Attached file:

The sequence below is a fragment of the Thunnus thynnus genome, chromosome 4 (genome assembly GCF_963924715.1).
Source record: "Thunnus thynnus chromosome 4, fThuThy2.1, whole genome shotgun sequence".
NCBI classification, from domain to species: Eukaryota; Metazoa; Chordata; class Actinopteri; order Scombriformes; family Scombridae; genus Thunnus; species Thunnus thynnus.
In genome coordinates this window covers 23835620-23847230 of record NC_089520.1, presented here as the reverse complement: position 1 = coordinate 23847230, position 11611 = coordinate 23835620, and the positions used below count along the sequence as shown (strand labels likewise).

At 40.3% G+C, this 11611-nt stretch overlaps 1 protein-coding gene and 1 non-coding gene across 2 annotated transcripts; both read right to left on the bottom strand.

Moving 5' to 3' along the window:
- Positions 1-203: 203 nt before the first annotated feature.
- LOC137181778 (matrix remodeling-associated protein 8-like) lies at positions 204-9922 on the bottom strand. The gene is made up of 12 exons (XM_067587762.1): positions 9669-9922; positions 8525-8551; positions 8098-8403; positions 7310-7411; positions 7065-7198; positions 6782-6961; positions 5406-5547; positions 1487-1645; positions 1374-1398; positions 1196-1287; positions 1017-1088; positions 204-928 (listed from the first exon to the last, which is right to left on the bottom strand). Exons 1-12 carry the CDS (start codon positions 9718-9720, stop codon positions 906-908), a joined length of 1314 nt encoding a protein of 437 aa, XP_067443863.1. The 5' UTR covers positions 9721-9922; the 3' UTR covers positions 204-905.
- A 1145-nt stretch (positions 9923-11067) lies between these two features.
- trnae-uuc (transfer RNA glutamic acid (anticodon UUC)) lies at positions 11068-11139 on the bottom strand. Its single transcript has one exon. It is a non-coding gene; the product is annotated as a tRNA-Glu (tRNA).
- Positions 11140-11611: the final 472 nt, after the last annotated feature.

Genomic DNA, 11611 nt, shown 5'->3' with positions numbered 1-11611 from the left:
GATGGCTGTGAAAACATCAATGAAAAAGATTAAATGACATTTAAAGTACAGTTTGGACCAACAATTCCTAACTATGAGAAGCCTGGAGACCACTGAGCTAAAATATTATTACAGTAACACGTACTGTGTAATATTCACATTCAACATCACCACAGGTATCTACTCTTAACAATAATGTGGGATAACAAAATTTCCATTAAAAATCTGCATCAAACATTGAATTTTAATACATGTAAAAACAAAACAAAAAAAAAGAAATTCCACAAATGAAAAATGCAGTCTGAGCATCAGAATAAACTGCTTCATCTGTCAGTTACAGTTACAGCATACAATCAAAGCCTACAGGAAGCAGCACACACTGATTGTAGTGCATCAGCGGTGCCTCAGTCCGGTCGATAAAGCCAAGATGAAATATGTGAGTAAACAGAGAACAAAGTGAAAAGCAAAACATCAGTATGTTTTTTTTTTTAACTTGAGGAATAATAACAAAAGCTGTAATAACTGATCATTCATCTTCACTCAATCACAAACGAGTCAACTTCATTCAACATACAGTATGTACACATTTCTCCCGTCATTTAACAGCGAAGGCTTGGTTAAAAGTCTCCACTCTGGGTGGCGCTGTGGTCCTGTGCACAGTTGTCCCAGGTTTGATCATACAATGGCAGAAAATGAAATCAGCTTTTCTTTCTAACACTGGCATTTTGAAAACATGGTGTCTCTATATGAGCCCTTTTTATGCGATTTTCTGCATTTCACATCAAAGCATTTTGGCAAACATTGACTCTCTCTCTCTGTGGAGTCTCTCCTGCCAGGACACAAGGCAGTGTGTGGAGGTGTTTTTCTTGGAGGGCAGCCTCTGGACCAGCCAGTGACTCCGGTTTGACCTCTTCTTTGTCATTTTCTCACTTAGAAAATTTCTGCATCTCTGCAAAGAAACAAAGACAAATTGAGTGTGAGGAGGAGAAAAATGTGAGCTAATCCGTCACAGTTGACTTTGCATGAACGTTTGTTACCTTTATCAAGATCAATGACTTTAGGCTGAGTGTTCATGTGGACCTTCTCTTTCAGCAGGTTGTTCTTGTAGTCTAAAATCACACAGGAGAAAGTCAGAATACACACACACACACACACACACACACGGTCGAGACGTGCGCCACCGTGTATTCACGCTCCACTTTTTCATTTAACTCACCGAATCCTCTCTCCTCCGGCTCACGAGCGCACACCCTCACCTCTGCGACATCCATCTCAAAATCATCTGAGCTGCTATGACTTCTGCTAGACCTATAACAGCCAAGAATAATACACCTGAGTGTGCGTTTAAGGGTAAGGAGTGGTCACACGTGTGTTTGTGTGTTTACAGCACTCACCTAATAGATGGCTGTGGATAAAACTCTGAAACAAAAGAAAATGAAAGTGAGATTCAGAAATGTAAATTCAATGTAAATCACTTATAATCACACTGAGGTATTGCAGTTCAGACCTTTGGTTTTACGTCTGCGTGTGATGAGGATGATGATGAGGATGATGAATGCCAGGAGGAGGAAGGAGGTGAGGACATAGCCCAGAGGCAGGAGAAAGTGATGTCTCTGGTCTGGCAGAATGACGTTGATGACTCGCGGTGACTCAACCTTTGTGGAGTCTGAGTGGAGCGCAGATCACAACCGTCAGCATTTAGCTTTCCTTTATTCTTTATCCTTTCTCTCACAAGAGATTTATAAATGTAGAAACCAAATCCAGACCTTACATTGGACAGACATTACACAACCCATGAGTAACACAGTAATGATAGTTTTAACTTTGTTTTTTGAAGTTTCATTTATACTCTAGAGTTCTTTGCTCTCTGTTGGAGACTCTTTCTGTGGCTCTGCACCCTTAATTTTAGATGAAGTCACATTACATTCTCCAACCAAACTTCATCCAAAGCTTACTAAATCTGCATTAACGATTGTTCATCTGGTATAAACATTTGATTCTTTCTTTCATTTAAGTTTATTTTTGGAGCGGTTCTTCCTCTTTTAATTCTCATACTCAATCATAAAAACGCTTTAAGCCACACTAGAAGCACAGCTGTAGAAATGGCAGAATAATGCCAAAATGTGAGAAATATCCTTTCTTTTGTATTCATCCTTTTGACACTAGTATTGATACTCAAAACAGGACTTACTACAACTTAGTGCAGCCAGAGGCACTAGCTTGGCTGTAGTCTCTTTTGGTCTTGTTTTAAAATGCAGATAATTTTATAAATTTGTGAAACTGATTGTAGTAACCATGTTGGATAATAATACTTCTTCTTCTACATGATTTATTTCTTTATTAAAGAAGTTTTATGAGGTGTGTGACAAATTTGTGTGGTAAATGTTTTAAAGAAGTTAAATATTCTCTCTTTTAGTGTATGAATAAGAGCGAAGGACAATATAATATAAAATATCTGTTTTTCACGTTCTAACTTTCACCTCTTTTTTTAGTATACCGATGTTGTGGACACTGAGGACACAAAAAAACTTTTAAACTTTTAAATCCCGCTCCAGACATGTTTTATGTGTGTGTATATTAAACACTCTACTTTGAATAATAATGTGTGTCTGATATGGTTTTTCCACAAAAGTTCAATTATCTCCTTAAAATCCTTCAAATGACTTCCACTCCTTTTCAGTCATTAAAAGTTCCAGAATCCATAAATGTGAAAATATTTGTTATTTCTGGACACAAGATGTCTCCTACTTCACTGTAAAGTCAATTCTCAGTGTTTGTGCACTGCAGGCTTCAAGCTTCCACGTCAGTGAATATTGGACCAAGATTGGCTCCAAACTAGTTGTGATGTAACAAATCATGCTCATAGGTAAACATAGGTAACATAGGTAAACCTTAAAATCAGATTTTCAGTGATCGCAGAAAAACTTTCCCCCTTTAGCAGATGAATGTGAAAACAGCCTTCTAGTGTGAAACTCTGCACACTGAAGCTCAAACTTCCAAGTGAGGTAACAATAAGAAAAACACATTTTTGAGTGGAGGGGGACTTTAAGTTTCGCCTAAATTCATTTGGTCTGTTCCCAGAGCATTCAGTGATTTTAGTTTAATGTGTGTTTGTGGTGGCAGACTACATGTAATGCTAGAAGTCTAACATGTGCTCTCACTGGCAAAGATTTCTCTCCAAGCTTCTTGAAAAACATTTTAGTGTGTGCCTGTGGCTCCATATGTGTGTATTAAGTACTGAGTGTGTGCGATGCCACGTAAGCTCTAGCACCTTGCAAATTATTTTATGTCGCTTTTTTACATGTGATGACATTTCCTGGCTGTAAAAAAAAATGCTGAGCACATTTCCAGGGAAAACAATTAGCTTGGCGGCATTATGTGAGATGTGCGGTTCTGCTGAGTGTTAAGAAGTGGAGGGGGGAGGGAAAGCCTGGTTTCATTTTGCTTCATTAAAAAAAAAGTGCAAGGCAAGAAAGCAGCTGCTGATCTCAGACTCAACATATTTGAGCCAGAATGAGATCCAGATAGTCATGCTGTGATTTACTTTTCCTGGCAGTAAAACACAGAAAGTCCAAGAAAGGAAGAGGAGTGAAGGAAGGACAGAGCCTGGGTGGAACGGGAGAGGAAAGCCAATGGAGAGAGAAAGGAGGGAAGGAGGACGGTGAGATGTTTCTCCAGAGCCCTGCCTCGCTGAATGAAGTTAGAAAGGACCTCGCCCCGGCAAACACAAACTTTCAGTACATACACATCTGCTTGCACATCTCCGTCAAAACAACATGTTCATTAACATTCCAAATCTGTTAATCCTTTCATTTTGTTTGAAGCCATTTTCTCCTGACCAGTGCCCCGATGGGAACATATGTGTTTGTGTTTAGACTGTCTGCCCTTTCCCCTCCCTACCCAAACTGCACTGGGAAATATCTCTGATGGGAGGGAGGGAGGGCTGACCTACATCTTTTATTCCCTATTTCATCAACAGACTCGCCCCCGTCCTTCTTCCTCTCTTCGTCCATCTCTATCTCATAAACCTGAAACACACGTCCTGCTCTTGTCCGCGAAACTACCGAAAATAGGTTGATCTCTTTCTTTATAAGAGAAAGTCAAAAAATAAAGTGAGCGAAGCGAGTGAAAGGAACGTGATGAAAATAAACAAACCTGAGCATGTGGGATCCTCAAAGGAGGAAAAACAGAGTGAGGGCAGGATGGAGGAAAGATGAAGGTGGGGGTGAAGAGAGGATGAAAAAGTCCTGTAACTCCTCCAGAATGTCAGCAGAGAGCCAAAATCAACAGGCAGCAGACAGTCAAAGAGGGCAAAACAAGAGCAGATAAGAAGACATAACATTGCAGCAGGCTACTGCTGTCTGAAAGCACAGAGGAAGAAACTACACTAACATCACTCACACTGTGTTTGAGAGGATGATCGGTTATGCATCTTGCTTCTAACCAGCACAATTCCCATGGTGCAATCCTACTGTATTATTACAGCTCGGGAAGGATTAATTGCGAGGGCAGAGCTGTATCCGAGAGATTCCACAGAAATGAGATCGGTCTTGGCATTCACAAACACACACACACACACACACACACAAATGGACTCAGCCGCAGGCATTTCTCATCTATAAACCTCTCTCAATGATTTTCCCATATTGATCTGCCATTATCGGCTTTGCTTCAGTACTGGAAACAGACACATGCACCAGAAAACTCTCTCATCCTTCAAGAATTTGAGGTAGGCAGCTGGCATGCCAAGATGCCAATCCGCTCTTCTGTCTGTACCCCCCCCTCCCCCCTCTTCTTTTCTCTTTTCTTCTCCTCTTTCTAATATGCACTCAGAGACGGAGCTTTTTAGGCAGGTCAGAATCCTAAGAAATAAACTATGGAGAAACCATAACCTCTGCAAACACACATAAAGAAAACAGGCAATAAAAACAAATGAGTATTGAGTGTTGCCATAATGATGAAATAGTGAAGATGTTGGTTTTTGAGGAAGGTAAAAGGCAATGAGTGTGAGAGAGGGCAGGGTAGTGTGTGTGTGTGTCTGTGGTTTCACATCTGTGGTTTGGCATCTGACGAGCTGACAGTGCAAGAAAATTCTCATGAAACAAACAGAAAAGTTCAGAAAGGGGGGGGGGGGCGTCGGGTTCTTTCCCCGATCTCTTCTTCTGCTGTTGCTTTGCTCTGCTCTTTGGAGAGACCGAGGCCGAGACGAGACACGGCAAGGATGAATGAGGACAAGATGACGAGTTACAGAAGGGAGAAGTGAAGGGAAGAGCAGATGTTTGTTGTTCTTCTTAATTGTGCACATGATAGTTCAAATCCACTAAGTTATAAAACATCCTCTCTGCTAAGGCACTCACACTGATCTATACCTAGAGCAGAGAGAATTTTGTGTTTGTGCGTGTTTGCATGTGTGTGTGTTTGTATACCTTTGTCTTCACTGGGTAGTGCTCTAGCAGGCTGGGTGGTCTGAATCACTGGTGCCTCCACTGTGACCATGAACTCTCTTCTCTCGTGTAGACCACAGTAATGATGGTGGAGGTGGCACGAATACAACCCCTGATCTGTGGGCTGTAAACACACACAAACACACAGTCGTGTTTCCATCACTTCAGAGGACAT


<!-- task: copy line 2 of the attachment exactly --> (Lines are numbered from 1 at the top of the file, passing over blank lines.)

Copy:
Source record: "Thunnus thynnus chromosome 4, fThuThy2.1, whole genome shotgun sequence".